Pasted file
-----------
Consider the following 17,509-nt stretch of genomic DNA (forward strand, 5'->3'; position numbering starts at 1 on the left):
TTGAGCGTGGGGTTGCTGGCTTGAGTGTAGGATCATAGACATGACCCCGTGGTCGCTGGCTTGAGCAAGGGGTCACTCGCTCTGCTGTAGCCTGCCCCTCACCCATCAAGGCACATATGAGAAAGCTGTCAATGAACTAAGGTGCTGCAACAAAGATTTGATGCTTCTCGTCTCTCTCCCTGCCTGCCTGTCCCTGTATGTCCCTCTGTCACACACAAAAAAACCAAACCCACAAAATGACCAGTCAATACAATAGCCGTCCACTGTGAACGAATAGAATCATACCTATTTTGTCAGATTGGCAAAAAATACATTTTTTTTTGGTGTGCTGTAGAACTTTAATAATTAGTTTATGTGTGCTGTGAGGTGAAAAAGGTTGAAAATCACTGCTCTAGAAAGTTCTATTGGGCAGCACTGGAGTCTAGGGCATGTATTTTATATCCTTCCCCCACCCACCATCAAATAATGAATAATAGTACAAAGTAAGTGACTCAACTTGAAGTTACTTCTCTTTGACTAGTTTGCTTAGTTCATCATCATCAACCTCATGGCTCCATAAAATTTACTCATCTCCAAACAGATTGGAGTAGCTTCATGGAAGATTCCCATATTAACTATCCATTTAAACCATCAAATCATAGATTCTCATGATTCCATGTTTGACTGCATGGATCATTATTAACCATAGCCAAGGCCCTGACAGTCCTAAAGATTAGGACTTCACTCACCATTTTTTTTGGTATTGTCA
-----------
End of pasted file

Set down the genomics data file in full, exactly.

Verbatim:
Consider the following 17,509-nt stretch of genomic DNA (forward strand, 5'->3'; position numbering starts at 1 on the left):
TTGAGCGTGGGGTTGCTGGCTTGAGTGTAGGATCATAGACATGACCCCGTGGTCGCTGGCTTGAGCAAGGGGTCACTCGCTCTGCTGTAGCCTGCCCCTCACCCATCAAGGCACATATGAGAAAGCTGTCAATGAACTAAGGTGCTGCAACAAAGATTTGATGCTTCTCGTCTCTCTCCCTGCCTGCCTGTCCCTGTATGTCCCTCTGTCACACACAAAAAAACCAAACCCACAAAATGACCAGTCAATACAATAGCCGTCCACTGTGAACGAATAGAATCATACCTATTTTGTCAGATTGGCAAAAAATACATTTTTTTTTGGTGTGCTGTAGAACTTTAATAATTAGTTTATGTGTGCTGTGAGGTGAAAAAGGTTGAAAATCACTGCTCTAGAAAGTTCTATTGGGCAGCACTGGAGTCTAGGGCATGTATTTTATATCCTTCCCCCACCCACCATCAAATAATGAATAATAGTACAAAGTAAGTGACTCAACTTGAAGTTACTTCTCTTTGACTAGTTTGCTTAGTTCATCATCATCAACCTCATGGCTCCATAAAATTTACTCATCTCCAAACAGATTGGAGTAGCTTCATGGAAGATTCCCATATTAACTATCCATTTAAACCATCAAATCATAGATTCTCATGATTCCATGTTTGACTGCATGGATCATTATTAACCATAGCCAAGGCCCTGACAGTCCTAAAGATTAGGACTTCACTCACCATTTTTTTTGGTATTGTCA